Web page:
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This review originally appeared in the October 10, 2019 issue of The Content Technologist with the email subject line "5 ways to listen to your audience better" and some guidelines for conversation with your audience.
This week is The Content Technologist’s first dive into non-digital technology! Story Stitch is a card game… yep. But it’s an amazing conversation practice tool and a fantastic team-builder. And I define content technology as any tool that helps create — which Story Stitch most certainly does.
Note: I cowork with Story Stich’s publisher, Green Card Voices, and its Exec Director Tea Rozman-Clark spoke at the most recent Content Innovators Happy Hour. But I wouldn’t write about the tech if I didn’t love it.
Green Card Voices is a publisher that collects immigrant stories in their own words and distributes through full-color books. Their website also hosts videos of immigrants telling their own stories, and they’re launching a podcast before the end of the year. Their entire mission is predicated on listening and sharing stories as is.
The vision for Story Stitch: “to facilitate the exchange of stories between immigrants and refugees, and their new neighbors.” It’s a game that creates empathy and understanding through sharing common stories and can be used by all teams or unfamiliar groups of people to facilitate understanding.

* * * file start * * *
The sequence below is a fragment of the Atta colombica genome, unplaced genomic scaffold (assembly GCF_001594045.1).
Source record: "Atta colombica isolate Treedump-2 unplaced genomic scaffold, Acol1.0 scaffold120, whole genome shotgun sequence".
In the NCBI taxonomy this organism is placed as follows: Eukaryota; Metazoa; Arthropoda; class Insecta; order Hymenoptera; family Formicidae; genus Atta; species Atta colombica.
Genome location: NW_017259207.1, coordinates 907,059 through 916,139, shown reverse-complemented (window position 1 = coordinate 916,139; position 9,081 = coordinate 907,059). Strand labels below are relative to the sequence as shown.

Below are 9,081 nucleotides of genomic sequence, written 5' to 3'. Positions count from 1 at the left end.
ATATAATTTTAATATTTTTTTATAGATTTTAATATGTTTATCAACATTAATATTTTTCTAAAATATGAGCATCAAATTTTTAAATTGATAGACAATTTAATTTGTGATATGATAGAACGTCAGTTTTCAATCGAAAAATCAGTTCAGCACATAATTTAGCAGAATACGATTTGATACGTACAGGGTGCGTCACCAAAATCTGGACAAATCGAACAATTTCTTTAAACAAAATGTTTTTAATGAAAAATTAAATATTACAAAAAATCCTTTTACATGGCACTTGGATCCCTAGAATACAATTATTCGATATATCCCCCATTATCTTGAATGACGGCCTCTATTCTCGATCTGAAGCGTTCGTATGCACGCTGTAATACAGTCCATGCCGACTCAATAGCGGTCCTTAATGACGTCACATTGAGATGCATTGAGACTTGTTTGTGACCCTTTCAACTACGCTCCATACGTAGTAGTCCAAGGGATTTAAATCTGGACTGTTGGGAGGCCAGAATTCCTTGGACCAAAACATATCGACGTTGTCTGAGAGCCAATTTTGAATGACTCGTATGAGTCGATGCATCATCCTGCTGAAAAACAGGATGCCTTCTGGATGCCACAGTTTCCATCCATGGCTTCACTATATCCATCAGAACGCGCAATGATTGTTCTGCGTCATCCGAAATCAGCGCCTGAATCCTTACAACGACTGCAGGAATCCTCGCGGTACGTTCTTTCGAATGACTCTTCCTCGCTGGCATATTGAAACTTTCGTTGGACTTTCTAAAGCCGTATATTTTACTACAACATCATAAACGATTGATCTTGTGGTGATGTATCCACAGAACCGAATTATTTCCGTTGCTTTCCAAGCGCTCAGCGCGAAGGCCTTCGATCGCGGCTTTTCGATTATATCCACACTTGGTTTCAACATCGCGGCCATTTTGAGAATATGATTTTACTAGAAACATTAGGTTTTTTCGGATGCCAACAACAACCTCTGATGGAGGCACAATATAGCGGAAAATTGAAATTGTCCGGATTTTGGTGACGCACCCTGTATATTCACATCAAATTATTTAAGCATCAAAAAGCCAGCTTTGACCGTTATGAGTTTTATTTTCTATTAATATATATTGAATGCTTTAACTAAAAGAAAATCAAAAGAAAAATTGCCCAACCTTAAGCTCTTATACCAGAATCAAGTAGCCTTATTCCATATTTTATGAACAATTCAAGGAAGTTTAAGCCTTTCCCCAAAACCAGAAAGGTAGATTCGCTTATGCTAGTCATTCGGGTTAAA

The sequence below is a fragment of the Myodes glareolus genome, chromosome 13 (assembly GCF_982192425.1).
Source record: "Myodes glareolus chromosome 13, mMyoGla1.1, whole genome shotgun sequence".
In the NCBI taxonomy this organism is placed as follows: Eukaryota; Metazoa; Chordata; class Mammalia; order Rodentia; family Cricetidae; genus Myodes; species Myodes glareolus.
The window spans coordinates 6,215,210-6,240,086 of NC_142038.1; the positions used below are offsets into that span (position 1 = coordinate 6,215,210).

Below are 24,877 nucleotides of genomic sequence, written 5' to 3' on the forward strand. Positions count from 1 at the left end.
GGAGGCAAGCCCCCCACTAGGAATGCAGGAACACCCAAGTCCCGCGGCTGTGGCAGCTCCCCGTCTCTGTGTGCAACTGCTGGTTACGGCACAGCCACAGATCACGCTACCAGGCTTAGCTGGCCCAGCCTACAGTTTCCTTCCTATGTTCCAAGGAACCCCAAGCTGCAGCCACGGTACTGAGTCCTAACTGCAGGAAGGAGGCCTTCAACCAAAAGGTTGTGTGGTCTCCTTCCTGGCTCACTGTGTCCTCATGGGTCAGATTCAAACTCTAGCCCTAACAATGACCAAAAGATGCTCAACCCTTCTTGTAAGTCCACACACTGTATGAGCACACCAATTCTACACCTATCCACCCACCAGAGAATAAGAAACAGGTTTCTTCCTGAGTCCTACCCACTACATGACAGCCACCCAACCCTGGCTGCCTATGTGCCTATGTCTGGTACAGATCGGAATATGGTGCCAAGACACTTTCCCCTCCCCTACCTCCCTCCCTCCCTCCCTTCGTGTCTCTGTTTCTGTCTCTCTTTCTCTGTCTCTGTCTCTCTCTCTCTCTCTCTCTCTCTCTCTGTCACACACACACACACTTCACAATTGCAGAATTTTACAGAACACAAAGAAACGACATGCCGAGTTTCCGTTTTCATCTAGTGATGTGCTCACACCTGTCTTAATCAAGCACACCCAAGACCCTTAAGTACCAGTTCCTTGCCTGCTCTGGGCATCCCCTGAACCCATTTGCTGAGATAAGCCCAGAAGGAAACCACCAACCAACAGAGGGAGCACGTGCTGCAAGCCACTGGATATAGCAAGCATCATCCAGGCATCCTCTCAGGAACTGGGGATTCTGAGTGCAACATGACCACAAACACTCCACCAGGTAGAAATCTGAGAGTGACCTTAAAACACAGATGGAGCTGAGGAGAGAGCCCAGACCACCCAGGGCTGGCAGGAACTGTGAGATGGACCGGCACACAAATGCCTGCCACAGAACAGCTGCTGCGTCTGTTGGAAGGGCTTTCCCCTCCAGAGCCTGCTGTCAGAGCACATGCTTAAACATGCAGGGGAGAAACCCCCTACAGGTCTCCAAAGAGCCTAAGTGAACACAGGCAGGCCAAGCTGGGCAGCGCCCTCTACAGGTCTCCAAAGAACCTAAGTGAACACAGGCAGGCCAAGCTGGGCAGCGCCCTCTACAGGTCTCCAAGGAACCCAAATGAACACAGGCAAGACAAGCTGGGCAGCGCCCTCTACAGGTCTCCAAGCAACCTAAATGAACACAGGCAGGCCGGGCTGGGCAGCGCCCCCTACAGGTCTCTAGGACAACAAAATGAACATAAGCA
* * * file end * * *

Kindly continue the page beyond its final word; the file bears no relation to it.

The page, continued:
Story Stitch at a glance
Designed and workshopped by Green Card Voices with help from an ex-Ideo interaction designer, Story Stitch features a conversation prompt on each card. Prompts can lead to joyful stories (“Tell about a time when your life felt abundant”) or some that require you to dig a little deeper (“Tell about the last time you felt lonely.”) Players can also choose their prompt from the deck, so if you’re not feeling up to talking about loneliness, you can pass on that one.
Players don’t speak when someone else is telling a story; there’s no need to ask questions or interrupt with your own thoughts. The whole point is to listen, fully. At the end of the storyteller’s turn, players can play what are called stitch cards, where users can ask one question of the teller or respond to the story by building on it.
I’d recommend for any teams working together — especially content teams. Story Stitch would be a magnificent exercise in understanding a new audience. It’s simple to play and inevitably bonds all players. It’s not overtly political, but it’s extremely personal (and the personal is political, always). It requires players to emote and understand and, as the rules state, be brave and vulnerable. When I finished playing with others at my co-working space, I feel more whole. It’s an excuse and a reason to mindfully listen.
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